An experienced estate lawyer will guide you through the process of estate planning.
Making a Will is essential. While there are always more exciting ways to spend your time, ensuring your legal Will is appropriately prepared brings a formality to your estate planning. Making a legal Will means that your family and assets have the most authoritative declaration of your wishes once you die. After a lifetime of hard work, a legal Will gives you a measure of control over what may happen to your estate upon your death.
Personal Planning Questionnaire - Please download and fill out if you are looking to have a Will drafted.
Why is it essential to have a Will?
A Will announces your intentions for distributing your estate after you're gone. It is a legal document that may be required by banks, financial institutions, or other entities in which you hold assets. A Will makes it easier for your personal representative to administer your estate, and it is the only way to ensure your assets are distributed according to your wishes.
Without a Will, your estate will be distributed according to provincial default laws, and these may not align with your specific situation. Anyone who is married, has children, is divorced, in or formerly in an Adult Interdependent Relationship, owns property, has a business, or otherwise has family members that may seek support or finances from your estate should prepare a Will with a lawyer.
A properly prepared Will enables you to provide your family and loved ones with your assets upon your death, and when crafted as part of a strategic estate plan, it may help decrease taxes owed.
Without a Will, you may face these risks:
- Minor children's inheritances may be subject to control by a Public Trustee.
- People you want as beneficiaries may receive nothing.
- Your partner's inheritance may be complicated or compromised if there are other relationships (ex-spouses, Adult Interdependent Relationships, etc.)
- A court may select a Guardian for your minor children.
Why should a lawyer prepare my Will?
Any lawyer you retain is responsible for providing you with legal advice for your situation. Lawyers know the complexities of estate law and will guide you through the process of preparing a Will. There are many different laws to consider during estate planning. Some assets, such as RRSPs, may by-pass your estate if they properly designate a beneficiary. Still, many things are not automatic, and a Will is a legal document that ensures your wishes are carried out. A lawyer's expertise is invaluable in guiding you through your best unique estate plan. Your Will, your way.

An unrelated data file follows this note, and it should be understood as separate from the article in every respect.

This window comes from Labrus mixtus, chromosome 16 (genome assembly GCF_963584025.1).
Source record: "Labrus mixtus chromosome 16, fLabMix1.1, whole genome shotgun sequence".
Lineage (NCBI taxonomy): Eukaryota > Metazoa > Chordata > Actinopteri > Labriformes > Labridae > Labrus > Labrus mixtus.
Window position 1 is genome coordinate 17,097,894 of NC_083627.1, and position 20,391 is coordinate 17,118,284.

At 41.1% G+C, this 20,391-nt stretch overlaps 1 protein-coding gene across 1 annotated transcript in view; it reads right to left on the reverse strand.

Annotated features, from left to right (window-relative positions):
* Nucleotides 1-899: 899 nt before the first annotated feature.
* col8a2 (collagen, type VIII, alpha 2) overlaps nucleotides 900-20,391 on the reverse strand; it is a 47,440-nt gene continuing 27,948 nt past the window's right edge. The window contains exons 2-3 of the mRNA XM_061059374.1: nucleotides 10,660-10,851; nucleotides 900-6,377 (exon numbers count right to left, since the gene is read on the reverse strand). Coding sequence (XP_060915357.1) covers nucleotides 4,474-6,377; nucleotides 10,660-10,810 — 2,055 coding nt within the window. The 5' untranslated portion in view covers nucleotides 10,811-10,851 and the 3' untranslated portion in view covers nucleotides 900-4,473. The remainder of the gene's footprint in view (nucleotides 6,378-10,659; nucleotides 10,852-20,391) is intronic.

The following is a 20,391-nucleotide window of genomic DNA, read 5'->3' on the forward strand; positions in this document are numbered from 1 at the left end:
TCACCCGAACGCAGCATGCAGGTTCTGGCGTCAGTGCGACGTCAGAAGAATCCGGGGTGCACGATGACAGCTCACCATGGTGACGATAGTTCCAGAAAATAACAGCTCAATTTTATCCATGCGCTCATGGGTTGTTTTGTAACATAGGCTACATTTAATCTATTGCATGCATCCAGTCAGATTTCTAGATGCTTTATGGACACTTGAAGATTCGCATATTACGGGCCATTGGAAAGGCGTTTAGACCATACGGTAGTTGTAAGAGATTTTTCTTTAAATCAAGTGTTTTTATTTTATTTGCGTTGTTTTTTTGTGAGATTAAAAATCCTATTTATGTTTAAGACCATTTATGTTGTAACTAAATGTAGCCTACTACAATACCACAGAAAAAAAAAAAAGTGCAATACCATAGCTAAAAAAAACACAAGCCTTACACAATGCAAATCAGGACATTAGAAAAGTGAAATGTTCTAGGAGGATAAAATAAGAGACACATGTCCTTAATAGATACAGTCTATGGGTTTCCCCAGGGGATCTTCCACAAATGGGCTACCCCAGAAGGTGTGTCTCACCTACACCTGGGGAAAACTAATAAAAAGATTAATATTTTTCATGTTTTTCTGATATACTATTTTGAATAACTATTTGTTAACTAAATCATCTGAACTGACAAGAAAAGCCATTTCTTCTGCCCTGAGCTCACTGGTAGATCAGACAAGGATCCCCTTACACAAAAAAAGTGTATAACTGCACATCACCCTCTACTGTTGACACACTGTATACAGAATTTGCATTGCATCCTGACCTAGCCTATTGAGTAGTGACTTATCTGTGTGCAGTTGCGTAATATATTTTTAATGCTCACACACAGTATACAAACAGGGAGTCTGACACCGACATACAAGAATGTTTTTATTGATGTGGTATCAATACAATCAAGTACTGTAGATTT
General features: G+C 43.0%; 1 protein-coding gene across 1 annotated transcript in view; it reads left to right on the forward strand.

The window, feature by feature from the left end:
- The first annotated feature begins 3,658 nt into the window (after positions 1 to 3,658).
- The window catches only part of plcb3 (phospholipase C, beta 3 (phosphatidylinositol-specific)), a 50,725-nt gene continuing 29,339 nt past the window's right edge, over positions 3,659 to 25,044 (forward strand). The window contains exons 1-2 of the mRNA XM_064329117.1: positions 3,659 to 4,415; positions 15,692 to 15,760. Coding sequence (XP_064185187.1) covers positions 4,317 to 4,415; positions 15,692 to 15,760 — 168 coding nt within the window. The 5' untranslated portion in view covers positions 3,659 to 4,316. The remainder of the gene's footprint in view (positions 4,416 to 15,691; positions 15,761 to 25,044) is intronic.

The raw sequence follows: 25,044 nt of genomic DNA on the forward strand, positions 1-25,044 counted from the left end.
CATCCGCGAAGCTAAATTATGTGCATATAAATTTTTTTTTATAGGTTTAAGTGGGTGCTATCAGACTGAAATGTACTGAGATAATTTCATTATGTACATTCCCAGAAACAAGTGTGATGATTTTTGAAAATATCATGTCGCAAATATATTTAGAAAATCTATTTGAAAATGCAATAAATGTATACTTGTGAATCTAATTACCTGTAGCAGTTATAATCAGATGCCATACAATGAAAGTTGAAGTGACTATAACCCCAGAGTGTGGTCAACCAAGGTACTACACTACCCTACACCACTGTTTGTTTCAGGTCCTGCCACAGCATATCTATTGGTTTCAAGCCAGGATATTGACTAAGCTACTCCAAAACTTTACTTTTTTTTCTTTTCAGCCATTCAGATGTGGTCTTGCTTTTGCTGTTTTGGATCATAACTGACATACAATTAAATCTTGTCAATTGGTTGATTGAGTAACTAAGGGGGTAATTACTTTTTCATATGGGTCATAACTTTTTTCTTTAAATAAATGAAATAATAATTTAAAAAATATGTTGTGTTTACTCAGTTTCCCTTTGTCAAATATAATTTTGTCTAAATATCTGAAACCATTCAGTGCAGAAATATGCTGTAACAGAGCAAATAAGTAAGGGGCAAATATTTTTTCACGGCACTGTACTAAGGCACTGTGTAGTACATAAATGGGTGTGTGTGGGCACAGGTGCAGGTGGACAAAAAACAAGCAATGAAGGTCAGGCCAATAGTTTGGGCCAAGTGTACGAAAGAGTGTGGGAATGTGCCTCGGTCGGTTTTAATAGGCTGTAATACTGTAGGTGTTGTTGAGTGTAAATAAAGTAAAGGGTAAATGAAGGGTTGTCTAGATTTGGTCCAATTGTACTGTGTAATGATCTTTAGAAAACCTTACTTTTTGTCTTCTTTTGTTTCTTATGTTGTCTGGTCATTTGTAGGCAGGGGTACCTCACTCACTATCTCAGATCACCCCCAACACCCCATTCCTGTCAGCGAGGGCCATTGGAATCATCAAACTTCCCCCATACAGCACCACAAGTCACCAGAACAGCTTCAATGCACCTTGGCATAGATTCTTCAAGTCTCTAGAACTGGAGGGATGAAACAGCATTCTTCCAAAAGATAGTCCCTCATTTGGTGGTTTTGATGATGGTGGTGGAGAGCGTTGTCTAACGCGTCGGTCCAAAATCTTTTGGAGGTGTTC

What can be included in my Will?
When meeting with a lawyer to draft your Will, you will need to know:
What are my assets?
- Finances (bank accounts, investments, RRSPs, TFSAs, life insurance policies, etc.)
- Real estate (house, cottage, foreign property, investment property, etc.)
- Vehicles (family vehicles, boats, motorcycles, etc.)
- Hobbies (stamp collections, scuba diving equipment, woodworking tools, etc.)
- Personal effects (jewellery, furniture, antiques, art, etc.)
- Anything of monetary or sentimental value
Who do I want to name as beneficiaries to receive my estate?
- Current and previous marriages or Adult Interdependent Relationships
- Children from unions between yourself and your current and previous partner(s)
- Parents, siblings, extended family members
- Non-profit organizations, charities, people in need
Who do I want to appoint as my Personal Representative to carry out the administration of my estate?
The job of carrying out someone's estate is challenging, and the person appointed to do this is legally bound to their actions and decisions. Deciding who will be your Personal Representative should be carefully thought-out. It should be someone you trust who is capable of engaging in the legal process.
Making a Will Guides you in Making Tough Decisions
Opening and reading someone's Will after their death carries with it a sombre finality. Your Will is your last living testament and outlines how you will divide your money, property and assets to the people you care about. Having a Will in place helps to direct your estate when accidents happen. Aside from preparing for a natural lifespan, a Will provides direction in difficult situations, such as:
- What happens to my children if both myself and my partner die at the same time?
- Who receives my estate if my spouse and I die within a short span of time, but we each have children from previous relationships?
- Who receives my estate if I have no children or if my children die before me?
- Who will run my business when I die?
- Will my spouse receive my business assets?
Start with a checklist
Here’s a checklist of what an estate lawyer will need to know so they can create a will for you that reflects your desires and ensures that your assets are passed along to your loved ones as you intended.
An experienced estate lawyer will guide you through the process of estate planning. Please contact firstname.lastname@example.org for an assessment by experienced estate lawyers.